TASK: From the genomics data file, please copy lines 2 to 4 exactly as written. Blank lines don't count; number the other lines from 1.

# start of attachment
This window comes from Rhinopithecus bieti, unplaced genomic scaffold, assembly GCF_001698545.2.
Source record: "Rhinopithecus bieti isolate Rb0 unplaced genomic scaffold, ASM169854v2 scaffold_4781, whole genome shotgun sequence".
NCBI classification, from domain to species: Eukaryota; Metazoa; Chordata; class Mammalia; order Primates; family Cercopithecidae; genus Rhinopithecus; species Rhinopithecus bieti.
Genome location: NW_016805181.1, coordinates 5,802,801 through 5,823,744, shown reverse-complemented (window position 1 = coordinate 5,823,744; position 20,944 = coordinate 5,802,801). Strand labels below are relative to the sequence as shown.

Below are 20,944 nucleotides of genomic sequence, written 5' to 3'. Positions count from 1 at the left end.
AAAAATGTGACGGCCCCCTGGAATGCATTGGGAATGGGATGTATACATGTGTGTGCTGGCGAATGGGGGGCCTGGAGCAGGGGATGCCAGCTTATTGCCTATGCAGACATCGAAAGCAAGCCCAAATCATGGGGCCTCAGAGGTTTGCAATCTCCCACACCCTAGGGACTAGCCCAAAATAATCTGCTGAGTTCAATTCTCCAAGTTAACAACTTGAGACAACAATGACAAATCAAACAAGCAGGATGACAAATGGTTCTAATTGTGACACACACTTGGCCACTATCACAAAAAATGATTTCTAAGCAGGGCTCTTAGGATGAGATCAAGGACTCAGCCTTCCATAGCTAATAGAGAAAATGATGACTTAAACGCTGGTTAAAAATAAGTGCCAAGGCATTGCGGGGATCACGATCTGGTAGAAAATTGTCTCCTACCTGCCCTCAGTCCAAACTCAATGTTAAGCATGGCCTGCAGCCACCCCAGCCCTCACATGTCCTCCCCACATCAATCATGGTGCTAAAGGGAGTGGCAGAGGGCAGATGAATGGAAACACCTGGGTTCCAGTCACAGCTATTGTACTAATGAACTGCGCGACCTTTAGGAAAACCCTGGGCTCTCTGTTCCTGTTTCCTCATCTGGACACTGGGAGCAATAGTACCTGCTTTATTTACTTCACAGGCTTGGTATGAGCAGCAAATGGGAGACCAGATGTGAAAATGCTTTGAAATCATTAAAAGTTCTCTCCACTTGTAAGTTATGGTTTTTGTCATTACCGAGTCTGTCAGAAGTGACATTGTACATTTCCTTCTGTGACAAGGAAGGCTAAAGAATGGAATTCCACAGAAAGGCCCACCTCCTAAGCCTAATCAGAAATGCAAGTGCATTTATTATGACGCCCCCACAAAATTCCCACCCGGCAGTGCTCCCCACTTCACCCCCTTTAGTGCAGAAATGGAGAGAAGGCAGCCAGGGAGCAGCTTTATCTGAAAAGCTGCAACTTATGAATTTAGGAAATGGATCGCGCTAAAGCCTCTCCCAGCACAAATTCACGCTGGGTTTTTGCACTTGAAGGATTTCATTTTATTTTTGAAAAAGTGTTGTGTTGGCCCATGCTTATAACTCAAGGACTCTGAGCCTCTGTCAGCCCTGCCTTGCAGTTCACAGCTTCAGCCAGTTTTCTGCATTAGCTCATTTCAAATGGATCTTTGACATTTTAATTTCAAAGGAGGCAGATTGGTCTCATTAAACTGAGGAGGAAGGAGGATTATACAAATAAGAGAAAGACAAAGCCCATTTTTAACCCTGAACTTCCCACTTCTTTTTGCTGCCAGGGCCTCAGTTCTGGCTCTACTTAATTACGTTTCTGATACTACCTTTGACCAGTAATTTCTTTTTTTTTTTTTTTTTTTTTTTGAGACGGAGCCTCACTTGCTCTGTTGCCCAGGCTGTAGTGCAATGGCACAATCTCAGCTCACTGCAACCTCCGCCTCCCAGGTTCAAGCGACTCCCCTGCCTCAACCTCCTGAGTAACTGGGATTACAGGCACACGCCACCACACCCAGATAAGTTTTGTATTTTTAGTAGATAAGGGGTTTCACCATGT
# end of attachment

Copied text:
Source record: "Rhinopithecus bieti isolate Rb0 unplaced genomic scaffold, ASM169854v2 scaffold_4781, whole genome shotgun sequence".
NCBI classification, from domain to species: Eukaryota; Metazoa; Chordata; class Mammalia; order Primates; family Cercopithecidae; genus Rhinopithecus; species Rhinopithecus bieti.
Genome location: NW_016805181.1, coordinates 5,802,801 through 5,823,744, shown reverse-complemented (window position 1 = coordinate 5,823,744; position 20,944 = coordinate 5,802,801). Strand labels below are relative to the sequence as shown.